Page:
EDNEYVILLE, N.C. – Firefighters from across North Carolina are still busy battling a series of fires that are threatening homes outside of Asheville.
The U.S. Forest Service said the fire quickly grew to 250 acres as it consumed extensive dry brush, and was 5% contained by Sunday.
"Firefighters were able to hold the fires within most of the lines (Saturday) night, however, containment was lost in a few of the areas," the Henderson County Sheriff's Office said in an update Sunday morning.
Edneyville Fire and Rescue reported the Poplar Drive Wildfire was burning close to dozens of homes in Henderson County. Rangers with the North Carolina Forest Service said two homes had been destroyed, and one other sustained minimal damage. About 34 homes are under evacuation orders and are currently threaded by the fire.
Local deputies said anyone other than residents should avoid the area in order for the large firefighting operation to continue with minimal interruptions.
Dangerous wildfire weather conditions remain
National Weather Service meteorologists warned that an extensive dry air mass was in place that could lead to quick-growing wildfires.
Relative humidity values were estimated to be about 20%, which, when combined with dry fuels, was a recipe for an increased fire risk.
"With dry conditions and low relative humidity expected to continue over the next several days, the N.C. Forest Service is strongly urging the public to postpone any and all outdoor burning," the Forest Service said.
A burn ban is in place for Henderson County.
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Less than 100 miles west of Henderson County, firefighters were working what was known as the Collett Ridge Fire near the town of Andrews.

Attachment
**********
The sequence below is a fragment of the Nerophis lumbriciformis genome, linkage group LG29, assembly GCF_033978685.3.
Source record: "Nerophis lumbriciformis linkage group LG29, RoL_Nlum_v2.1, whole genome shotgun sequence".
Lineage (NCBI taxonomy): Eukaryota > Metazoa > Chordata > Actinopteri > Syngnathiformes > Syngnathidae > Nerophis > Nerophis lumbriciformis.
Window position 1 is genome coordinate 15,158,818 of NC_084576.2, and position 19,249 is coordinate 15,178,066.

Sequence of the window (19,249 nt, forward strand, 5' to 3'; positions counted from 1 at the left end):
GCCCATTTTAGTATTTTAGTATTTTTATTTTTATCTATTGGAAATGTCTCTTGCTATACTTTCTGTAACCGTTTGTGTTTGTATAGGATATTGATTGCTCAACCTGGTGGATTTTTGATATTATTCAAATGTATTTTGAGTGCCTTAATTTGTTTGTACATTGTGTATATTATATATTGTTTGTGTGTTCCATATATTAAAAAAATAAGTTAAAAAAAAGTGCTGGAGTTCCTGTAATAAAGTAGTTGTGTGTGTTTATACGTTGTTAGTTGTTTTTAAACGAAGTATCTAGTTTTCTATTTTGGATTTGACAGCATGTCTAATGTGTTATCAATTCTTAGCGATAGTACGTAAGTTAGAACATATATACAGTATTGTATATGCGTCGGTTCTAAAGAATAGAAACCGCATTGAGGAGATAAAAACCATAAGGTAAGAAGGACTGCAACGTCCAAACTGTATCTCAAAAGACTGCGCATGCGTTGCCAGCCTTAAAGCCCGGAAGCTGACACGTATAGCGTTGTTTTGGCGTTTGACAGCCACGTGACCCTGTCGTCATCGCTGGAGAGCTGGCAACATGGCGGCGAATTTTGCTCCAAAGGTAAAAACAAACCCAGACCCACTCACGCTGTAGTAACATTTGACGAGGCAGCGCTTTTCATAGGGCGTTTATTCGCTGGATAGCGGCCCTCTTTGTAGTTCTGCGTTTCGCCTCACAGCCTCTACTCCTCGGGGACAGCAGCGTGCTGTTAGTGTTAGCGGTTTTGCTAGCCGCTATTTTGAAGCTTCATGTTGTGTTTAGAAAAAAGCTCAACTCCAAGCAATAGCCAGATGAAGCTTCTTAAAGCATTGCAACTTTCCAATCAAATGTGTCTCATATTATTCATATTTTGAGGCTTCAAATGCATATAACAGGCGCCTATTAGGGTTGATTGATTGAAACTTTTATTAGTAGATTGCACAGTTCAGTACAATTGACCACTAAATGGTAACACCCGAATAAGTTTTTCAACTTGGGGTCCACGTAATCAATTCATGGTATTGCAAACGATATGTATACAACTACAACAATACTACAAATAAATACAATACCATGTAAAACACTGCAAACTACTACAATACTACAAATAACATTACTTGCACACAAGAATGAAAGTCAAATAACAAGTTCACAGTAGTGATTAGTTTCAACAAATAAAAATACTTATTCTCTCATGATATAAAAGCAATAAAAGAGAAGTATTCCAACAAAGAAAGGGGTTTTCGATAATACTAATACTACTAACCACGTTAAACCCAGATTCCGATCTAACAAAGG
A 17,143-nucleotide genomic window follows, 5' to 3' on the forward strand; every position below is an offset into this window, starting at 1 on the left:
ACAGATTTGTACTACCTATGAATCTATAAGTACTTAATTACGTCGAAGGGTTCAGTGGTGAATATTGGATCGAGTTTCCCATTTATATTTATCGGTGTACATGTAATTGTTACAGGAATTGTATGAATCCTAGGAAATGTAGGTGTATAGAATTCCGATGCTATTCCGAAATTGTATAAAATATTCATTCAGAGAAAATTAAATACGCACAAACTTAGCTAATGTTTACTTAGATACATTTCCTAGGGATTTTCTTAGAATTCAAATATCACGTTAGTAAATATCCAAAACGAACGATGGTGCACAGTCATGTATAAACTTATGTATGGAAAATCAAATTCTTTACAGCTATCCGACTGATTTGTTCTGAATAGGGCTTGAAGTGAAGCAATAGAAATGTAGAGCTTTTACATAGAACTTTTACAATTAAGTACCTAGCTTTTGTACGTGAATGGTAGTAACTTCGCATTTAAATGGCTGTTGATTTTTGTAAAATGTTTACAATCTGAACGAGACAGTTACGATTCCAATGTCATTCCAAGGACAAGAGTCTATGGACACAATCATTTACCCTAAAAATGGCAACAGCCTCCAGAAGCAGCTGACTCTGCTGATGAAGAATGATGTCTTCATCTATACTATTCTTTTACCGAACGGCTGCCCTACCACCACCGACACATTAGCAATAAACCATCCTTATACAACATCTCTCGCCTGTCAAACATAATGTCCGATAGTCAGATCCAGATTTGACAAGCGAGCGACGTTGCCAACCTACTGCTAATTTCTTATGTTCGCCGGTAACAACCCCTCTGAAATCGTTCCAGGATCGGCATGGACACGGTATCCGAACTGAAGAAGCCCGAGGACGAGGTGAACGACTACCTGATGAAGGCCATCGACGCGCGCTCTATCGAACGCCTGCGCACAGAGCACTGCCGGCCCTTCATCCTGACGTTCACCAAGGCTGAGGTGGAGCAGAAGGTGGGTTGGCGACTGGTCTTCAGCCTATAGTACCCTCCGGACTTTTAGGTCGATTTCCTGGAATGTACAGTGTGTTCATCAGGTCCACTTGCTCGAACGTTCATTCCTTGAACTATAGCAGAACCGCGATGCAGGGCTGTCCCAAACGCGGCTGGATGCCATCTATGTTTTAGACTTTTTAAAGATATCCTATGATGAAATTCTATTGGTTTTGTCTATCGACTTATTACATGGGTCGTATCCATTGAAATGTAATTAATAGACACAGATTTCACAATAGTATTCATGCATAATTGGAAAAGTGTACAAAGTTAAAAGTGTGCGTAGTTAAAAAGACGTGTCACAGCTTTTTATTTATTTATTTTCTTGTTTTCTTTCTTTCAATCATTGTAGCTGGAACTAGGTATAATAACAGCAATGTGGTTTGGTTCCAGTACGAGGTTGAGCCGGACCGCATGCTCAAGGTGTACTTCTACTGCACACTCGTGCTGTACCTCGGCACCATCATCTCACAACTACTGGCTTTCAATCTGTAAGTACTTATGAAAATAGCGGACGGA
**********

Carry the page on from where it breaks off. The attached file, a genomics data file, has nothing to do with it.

The U.S. Forest Service reported that the 1,335-acre fire was not threatening any homes, but a layer of thick smoke had settled near the ground. The fire is currently burning out of control with 0% containment.
The fire exploded in size over the weekend from 700 acres to more than 1,300 acres. The Forest Service said the increase in size was due to burning operations and fire activity fueled by dry conditions.
Firefighters said the fire was moving at a slow pace through the mountainside but was being enhanced by the recent fallen leaves.
Local authorities did not immediately address the causes of the wildfires, but they were likely human-induced because of a lack of thunderstorm activity.
Regional drought raising fire risk
Firefighters are battling several other wildfires in North Carolina as well as Tennessee and Georgia and drought is only making conditions worse.
Data from the U.S. Drought Monitor shows large parts of the Southeast and Tennessee Valley are dealing with drought conditions that make fires more susceptible.
Nearly 97% of Tennessee is dealing with abnormally dry or drought conditions. Figures are similar for communities in North Carolina, Mississippi, Alabama and parts of Georgia.
For many weather observation sites, the last stretch of rainy weather happened in mid-October with the passage of a stout cold front, but it did not end rainfall deficits.
The city of Atlanta is running a precipitation deficit of 7 inches for the year. Asheville, North Carolina, is more than 11 inches below normal.
Communities downwind of the fires also face the threat of poor air quality.
Local NWS offices have issued off-and-on air quality alerts, due to the threat of concentrations of particulate matter exceeding unhealthy standards.
Forecasters warned those who have respiratory ailments and live downwind of the larger blazes to limit prolonged outdoor exertion.